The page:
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Wanted: a friendly EU break-up

Oliver Marc Hartwich | Business Spectator | 27 September 2011

The core problem of Europe is not that its banks are fragile, its governments heavily indebted and its economy stagnant. The real problem is that Europe’s political leaders are still drawing the wrong conclusions from Europe’s many crises.

If the result of Europe’s bungled attempts of economic and political integration is a continent-wide disaster zone, the cure of this disease cannot be more integration, even if Philip Stephens thinks so (Wanted: one plan to save Europe, September 23). The challenge for Europe’s political leaders is not to make further integration work. It is to ensure that Europe’s coming disintegration happens in a peaceful manner and preserves the good elements of the European Union. This task will be difficult enough.

In many ways, the European Union ranks as one of the greatest achievements in European history. Throughout its history, Europe had been shaped by fierce and often brutal antagonisms between tribes and nations. National animosities were bequeathed from one generation to the next. The French and the Germans seriously talked of each other as ‘hereditary enemies’.

The European Union and its predecessors played an important role in burying such national rivalries by facilitating trade and exchange between former arch enemies. Instead of soldiers crossing borders, it was goods, services, capital and civilians.

The millions of ordinary Europeans spending their vacations in other European countries or studying at foreign universities were a greater source of peace than a thousand solemn summits of heads of government. Facilitated by the European treaties, this sort of European integration at the grassroots level was well established by the early 1990s, although it still had to be extended to Eastern Europe.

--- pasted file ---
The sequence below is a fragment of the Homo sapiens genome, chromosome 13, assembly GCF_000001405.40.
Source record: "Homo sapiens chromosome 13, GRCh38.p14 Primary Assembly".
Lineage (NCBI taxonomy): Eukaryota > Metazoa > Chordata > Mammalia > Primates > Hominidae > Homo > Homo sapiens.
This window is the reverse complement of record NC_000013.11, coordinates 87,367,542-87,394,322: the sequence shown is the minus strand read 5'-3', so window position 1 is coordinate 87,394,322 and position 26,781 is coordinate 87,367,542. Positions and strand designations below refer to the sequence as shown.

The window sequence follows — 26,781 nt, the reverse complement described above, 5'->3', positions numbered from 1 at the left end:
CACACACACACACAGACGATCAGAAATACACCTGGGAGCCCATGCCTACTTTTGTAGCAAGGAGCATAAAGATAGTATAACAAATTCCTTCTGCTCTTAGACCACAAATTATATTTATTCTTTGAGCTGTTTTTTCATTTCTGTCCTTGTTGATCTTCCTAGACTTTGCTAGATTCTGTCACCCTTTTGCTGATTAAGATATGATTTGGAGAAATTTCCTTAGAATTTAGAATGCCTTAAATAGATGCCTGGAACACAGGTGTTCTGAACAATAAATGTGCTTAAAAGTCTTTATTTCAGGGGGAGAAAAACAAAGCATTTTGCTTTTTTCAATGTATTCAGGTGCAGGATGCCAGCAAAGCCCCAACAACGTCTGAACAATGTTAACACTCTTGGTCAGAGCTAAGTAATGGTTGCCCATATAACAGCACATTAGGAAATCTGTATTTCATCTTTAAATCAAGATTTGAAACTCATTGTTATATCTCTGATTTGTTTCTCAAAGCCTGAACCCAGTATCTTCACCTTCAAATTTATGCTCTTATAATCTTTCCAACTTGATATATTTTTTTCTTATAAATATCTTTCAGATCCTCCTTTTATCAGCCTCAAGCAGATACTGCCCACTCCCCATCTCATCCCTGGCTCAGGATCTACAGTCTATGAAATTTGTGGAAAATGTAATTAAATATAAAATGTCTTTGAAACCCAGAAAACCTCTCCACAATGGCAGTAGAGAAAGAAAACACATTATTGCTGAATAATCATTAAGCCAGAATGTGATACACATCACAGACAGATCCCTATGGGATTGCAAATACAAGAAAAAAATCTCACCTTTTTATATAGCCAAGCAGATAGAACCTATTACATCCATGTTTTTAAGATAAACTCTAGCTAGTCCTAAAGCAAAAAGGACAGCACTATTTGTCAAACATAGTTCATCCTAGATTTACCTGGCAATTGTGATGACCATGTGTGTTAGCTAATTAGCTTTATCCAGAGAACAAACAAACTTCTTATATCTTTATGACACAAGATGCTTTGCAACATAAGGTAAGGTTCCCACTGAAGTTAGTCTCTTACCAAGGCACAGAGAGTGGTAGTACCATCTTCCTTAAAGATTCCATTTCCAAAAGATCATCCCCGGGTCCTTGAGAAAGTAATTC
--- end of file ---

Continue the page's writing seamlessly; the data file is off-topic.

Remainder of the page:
The introduction of the common currency was meant to be the culmination of European integration. It was not deemed enough that German tourists could freely travel to the Adriatic beaches of Italy but there they should also be able to pay for their cappuccini in their own currency. Just as if they had never left Düsseldorf.

What was overlooked at the time was the fact that part of the joy of an Italian vacation was paying for your cappuccino and your cornetto crema with a stash of autumn-coloured, worn out lira notes. More crucially though, there is an enormous difference between a continent freely trading with each other and a continent operating under the same economic and political regime. Look at what monetary union has done to Italy, for example.

Italy was a remarkable country in the post-war period. Politically it was chaotic with new governments being formed almost on a yearly basis, though usually led by the Democrazia Cristiana party. Economically it surely could have worked better – but it always worked somehow. As they say in Italy: Val più la pratica della grammatica. Practice is worth more than grammar.